In fact, the issue was one of the reasons I decided to write this blog. It relates to the supposed statistical relationship between satisfaction and loyalty.
If you have been following this blog you know I perceive a relationship between customer satisfaction and customer loyalty. I’ve discussed ways of building customer loyalty, tracking customer loyalty, five stages of customer bonding, the notion of treating employees as customers, keeping employee loyalty during downsizing and restructuring, customer partnerships, and the impact of customer corporate culture on loyalty.

I do believe there is a real relationship between customer satisfaction and customer loyalty. So what’s the problem?

I do not believe there is a simple statistical relationship between customer satisfaction and customer loyalty. I say this even though I have been guilty of acting as if there were.

Let me start at the beginning. In my consulting activities, I have helped customers develop satisfaction measurement systems. This activity has included assistance in questionnaire design and analysis of the responses from the customers. I have been asked more than once to include a question on the survey to measure customer loyalty.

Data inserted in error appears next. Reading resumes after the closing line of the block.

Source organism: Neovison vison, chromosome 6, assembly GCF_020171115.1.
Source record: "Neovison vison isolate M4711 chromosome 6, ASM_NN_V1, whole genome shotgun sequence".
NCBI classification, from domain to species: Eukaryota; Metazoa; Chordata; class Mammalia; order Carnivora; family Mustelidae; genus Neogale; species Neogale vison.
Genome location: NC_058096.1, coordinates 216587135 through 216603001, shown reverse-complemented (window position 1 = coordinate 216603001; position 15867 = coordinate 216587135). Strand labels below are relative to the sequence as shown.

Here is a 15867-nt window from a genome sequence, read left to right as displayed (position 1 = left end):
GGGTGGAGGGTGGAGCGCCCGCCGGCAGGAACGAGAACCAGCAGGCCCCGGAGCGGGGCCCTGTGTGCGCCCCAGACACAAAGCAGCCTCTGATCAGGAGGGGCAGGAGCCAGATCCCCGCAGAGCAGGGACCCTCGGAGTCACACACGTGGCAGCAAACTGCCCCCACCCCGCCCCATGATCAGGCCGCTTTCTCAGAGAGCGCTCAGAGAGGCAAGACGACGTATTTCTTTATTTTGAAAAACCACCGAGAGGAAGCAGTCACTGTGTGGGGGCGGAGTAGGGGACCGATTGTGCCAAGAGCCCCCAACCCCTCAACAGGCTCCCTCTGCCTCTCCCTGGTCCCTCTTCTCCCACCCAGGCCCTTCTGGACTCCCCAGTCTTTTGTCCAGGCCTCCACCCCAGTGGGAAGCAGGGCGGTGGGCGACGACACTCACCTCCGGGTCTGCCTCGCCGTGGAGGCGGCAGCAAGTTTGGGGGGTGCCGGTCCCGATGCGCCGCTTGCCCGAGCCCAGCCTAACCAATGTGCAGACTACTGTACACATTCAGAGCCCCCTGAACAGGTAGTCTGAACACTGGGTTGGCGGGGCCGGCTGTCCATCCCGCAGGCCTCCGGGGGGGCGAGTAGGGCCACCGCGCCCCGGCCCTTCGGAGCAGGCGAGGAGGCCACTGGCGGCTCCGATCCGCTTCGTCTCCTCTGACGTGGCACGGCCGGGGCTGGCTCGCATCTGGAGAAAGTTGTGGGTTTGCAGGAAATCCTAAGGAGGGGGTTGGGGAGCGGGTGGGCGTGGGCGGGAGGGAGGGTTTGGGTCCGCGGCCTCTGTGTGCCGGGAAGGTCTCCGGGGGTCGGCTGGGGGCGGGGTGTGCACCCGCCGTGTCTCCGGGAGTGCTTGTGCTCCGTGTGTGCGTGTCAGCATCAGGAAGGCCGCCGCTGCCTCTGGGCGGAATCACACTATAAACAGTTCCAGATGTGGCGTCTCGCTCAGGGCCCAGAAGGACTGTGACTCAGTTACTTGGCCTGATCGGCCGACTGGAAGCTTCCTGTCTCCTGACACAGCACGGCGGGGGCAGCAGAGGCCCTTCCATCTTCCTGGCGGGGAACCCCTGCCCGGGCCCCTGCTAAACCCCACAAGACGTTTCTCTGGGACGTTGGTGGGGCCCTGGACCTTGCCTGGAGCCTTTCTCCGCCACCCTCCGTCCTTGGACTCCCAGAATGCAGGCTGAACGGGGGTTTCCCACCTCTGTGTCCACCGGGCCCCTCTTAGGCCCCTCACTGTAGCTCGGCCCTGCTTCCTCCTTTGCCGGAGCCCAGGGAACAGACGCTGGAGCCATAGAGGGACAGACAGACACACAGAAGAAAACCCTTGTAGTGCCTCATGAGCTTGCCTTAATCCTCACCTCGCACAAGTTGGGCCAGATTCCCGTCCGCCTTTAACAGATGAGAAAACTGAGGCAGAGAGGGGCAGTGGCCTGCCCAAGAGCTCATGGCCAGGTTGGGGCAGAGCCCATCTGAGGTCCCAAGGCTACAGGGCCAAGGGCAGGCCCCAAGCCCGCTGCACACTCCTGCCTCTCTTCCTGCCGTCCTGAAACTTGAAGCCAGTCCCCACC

As I have given the idea of a single question more and more thought, I have grave misgivings about the value of such a measurement.

The questions I have used on several surveys to provide these measurements are, “would you purchase from this company again,” and, would you recommend this company to an associate?”

The first question, “would you purchase from this company again,” is a yes or no question. On the surface this question would appear to indicate a loyalty level. The respondent is asked to make a decision regarding his next purchase which is, of course, one of the most direct definitions of loyalty.

Some of my concerns regarding this question are:
• Is the person responding to the questionnaire really the person who will make the purchase?
• Because the person says they will purchase again from the company now does not guarantee they will purchase again when the time comes, even if they are responsible for the purchase.
• To my knowledge, no one has ever gone back to the respondents and verified they did what they said they would do. The researchers at Sat Metrix have been doing some validation of this and are now publishing the results. I may soon be able to eliminate this concern.